AMA would likely argue that there's nothing necessarily wrong with very high rejection rates. This is correct, except for the fact that these rates are being applied to pools of candidates who are cream-of-the-crop in quality and have put themselves through a very costly admissions process.  Current admissions practices could still be justified by what Milton Friedman (1982, p. 153) refers to as a "Cadillac standard." (Getting away from the pop-culture anachronisms of the 1960s, let's say "Lexus standard" a la the government decides that every driver today deserves nothing less than Lexus quality.) Applied to health care, the benefits of a Lexus standard could supposedly offset the costs of rejecting many ostensibly qualified applicants.
The first problem with asserting the existence of a Lexus standard in health care from very stringent admissions policies are the contradictions introduced by current racial and sexual preferences. The Center for Equal Opportunity found that at a sample of six medical schools, more than 3,500 white and Asian candidates were not admitted in spite of having higher undergraduate grades and MCAT scores than Hispanic and African-American applicants who were admitted in their place. The Center's study didn't touch on sex discrimination but undergraduate science professors indicate that it clearly exists as well. 
The second blowout on our shiny Lexus would be the number of unnecessary/questionable procedures performed on patients every year. Ex-surgeon Julian Whitaker (1995) tirelessly rails against the excesses of angioplasty (PTCA), atherectomy (directional and rotational), and coronary bypass.  Whitaker states that, with few exceptions, all three procedures for heart-disease patients have been empirically shown to be utter failures in terms of solving short-term problems without creating long-term problems which are much worse.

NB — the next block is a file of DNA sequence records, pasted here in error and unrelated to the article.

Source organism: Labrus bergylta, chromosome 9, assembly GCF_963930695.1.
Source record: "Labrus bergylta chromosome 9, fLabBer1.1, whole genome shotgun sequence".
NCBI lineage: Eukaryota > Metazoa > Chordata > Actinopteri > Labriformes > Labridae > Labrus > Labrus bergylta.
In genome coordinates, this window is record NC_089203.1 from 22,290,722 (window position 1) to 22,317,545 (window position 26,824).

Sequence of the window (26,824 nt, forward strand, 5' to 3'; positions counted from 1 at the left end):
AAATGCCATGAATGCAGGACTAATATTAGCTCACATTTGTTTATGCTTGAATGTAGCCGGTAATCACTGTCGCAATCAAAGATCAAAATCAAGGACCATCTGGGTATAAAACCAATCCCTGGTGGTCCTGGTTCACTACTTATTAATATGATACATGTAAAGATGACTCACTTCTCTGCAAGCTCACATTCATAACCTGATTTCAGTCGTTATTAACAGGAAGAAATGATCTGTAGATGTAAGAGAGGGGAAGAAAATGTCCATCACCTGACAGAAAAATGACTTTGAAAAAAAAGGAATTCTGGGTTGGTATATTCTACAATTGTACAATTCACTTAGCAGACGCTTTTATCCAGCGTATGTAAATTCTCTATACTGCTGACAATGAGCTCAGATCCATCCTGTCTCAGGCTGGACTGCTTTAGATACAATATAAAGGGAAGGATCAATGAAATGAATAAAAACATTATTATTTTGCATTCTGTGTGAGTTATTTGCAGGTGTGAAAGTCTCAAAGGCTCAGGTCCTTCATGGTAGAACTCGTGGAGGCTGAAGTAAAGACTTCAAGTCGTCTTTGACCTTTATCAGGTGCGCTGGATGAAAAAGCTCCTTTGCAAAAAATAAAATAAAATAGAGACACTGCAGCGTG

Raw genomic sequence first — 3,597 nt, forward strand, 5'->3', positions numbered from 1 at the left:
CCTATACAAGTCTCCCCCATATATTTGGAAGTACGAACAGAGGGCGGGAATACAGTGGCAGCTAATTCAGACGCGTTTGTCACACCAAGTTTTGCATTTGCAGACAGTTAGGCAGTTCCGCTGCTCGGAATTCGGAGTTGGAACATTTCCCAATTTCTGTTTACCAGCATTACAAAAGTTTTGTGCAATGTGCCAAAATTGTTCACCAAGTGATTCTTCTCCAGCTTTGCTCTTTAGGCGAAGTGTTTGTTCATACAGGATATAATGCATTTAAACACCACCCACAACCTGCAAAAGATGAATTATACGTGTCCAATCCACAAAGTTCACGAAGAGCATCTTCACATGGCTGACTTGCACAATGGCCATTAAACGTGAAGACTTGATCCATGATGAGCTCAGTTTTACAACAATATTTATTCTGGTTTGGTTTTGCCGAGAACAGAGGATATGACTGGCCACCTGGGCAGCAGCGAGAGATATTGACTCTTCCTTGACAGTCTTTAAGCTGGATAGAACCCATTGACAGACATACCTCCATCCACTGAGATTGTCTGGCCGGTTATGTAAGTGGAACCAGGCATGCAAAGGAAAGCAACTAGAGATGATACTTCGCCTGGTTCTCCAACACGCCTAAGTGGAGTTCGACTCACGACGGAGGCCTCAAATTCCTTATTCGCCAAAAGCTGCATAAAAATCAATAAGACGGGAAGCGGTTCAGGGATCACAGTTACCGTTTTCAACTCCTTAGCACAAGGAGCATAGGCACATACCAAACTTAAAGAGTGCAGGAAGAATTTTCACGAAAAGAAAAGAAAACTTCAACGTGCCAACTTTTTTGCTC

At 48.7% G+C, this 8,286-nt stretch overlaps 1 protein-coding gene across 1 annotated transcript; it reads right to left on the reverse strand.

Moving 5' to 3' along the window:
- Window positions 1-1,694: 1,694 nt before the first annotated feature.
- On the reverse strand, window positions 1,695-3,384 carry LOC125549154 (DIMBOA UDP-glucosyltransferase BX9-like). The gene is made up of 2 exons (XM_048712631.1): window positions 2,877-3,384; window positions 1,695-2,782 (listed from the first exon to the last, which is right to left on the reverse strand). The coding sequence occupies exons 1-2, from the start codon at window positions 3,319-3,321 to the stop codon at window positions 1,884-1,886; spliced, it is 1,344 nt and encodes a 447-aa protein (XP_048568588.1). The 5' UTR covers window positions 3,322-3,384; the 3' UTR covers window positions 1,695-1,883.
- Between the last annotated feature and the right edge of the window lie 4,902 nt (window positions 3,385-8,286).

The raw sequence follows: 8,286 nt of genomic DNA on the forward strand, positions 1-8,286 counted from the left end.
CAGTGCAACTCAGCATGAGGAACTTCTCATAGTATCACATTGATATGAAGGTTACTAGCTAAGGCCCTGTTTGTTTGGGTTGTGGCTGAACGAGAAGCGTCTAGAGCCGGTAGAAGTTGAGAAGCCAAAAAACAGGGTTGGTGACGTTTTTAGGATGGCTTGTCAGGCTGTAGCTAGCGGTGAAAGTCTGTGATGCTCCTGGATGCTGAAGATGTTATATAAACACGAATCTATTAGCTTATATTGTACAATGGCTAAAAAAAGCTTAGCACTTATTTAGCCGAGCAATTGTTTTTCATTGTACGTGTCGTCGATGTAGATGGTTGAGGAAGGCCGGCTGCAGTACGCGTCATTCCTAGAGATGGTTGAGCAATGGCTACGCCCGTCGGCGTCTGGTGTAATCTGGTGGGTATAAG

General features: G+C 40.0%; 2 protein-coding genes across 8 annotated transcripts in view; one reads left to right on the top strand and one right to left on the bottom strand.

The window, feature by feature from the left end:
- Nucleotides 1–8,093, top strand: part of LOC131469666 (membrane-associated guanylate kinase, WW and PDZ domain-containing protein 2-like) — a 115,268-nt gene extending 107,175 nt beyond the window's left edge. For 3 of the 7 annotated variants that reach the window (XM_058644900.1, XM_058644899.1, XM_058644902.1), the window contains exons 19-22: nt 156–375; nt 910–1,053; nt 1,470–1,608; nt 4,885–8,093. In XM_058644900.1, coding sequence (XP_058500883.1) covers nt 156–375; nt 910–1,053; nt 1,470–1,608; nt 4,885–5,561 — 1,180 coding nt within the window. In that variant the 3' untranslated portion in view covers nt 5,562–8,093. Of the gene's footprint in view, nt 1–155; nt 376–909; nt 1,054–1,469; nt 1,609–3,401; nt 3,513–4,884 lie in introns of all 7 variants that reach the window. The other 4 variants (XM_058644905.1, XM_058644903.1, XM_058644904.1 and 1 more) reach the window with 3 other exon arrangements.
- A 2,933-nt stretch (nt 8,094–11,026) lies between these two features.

The first complete study of bypass effectiveness was the Veterans Administration Cooperative Study . Between 286 patients who received bypass surgery and 310 who did not, the survival rate at the end of 3 years was 88% for the bypass group and 87% for the control group. In an 8-year follow-up to a second VACS study  among 181 low-risk patients, the bypass group had a much higher cumulative mortality rate (31.2%) compared to the non-surgery group (16.8%). This was among a group of low-risk patients to begin with.
A Rand study  revealed that nearly 50% of bypass operations are unnecessary. Whitaker  notes that the number of bypass surgeries since this Rand study, which should have plummeted, has increased by more than 50%. While the death rate from heart disease declined from 355 per 100,000 in 1950 to 289 per 100,000 in 1990, the amount of bypass operations jumped from 21,000 in 1971 to 407,000 in 1991, a increase of more than 1,838%.  Whitaker states that laypersons are quick to attribute increases in life expectancy to surgery, but the credit clearly belongs to greater exercise and healthier diets.
- 180 patients with osteoarthritis of the knee were given arthroscopic débridement, arthroscopic lavage, or placebo surgery (skin incisions and simulated débridement). In two years of follow-up the surgery group reported no less pain or impaired joint function than the placebo group. Six placebo patients liked their fake surgery so much they wanted it performed on their other knee. For other arthroscopies, knee surgeon Ronald Grelsamer, M.D., states that at some hospitals doctors are performing as many as "ten a week [where] nine are unnecessary." 
- Jens Ivar Brox, M.D., in a Norwegian study compared the effects of spinal fusion surgery with non-surgical therapy for 64 patients with chronic lower-back pain and disc degeneration. The non-surgical treatment was as effective as surgery, but at a fraction of the cost with no complications. With regard to fusions for lower back pain, Nortin Halder M.D., stated, "If this were a pill and I used it, I would probably lose my license and go to jail." Nevertheless, there are about 125,000 fusion surgeries a year at $30,000 each bringing back surgeons a hefty yearly median income of $545,000.